GSA adds a new strategy to training
- By Christopher J. Dorobek
- May 10, 1999
WILLIAMSBURG, Va.The General Services Administration and the Chief Information
Officers Council are creating a new training program for federal information technology
professionals and managers.
The Strategic and Tactical Advocates for Results program will focus on strategic
thinking, said Emory Miller, director of IT professional development in GSAs Office
of Governmentwide Policy, during a presentation last month at the Trail Boss Roundup
GSA is still developing STAR and in September will officially introduce the program at
its annual IRM Conference. The early plan for STAR, however, is that it will be a
follow-on to the agencys Trail Boss Program, Miller said.
When GSA created the Trail Boss program in 1987, the government was having trouble
deploying major systems. Through the program, GSA has trained thousands of government IT
officials, emphasizing the procurement of complex systems. Trail Boss will continue to
focus on acquisition, output and teamwork, Miller said.
The STAR curriculum will be designed around the IT Management Reform Act, which
mandated for the first time that agencies treat IT as a resource. The program will focus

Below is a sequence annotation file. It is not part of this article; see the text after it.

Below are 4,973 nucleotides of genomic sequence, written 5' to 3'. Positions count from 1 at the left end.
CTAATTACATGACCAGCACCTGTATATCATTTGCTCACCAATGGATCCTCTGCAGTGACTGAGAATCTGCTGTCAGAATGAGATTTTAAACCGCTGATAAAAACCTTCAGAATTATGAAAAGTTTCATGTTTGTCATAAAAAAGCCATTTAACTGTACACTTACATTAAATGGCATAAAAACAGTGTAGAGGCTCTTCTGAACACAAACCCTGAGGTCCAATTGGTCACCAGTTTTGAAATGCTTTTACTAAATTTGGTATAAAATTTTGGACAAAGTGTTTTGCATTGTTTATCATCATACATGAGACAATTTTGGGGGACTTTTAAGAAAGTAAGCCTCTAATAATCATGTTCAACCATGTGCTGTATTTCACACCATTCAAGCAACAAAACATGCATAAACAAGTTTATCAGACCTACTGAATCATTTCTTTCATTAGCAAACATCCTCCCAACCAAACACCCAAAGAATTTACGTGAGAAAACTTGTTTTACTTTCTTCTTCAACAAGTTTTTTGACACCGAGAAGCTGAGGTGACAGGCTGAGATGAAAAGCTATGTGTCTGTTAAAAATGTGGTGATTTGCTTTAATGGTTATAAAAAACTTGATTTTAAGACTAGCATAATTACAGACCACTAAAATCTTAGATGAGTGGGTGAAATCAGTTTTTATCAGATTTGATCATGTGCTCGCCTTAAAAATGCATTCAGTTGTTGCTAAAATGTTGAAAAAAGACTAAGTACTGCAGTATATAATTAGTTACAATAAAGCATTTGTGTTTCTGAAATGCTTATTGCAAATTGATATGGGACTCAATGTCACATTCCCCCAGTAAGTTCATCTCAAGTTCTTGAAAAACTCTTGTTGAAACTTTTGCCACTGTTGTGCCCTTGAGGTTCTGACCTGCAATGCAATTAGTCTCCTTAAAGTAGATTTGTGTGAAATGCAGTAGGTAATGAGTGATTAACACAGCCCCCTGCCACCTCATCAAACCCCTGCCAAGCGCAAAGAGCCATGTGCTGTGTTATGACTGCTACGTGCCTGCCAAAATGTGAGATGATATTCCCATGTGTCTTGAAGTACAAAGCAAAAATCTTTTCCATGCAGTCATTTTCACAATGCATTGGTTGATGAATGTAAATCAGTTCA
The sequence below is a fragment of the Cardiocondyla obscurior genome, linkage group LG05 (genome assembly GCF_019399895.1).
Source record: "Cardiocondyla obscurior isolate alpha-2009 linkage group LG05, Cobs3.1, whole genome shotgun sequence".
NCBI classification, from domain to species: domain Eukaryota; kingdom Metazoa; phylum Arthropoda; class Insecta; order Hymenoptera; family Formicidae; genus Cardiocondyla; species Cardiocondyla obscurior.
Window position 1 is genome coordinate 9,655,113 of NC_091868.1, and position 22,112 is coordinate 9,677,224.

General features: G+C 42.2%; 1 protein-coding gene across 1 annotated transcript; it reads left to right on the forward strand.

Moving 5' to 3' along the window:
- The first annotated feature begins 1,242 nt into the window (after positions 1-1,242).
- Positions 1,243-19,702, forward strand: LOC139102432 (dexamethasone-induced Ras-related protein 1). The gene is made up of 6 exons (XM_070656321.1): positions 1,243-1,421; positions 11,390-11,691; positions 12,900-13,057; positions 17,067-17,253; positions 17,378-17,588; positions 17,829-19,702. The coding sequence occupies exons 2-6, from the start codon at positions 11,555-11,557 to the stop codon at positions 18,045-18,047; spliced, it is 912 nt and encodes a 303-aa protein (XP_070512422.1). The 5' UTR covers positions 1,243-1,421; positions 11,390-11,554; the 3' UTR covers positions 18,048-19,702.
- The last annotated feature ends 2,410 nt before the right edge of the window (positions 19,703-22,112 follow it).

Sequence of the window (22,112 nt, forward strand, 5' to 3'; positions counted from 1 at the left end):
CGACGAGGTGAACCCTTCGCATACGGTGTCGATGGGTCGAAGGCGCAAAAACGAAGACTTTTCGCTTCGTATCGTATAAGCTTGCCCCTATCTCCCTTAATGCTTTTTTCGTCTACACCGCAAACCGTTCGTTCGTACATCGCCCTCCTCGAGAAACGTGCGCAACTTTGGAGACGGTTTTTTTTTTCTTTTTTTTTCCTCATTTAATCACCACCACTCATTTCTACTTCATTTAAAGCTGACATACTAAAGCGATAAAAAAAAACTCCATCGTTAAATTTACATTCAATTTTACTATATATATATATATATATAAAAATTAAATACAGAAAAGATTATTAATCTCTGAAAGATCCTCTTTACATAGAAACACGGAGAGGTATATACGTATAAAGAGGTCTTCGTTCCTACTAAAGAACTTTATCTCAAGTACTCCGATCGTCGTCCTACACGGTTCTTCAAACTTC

on the broader issues of capital planning, architecture, return on investment and
outcomes, Miller said. It will also focus on some other issues, such as outsourcing,
alternative funding and mobile work forces.
Although GSA has expanded the Trail Boss Program to meet a broader range of education
and training needs, STAR will specifically address strategic planning and financial and
performance measurement skills, Miller said.
Under the STAR plan, an agency would recommend its best systems managers to attend a
five- to 10-day course. Then, after the initial training, group members would get together
again for two-day periods to focus on specific subjects.
The goal is that agency executives will invest in these people, and they will
have an expectation that the person is a tangible return on investment when they get back
in the office, Miller said.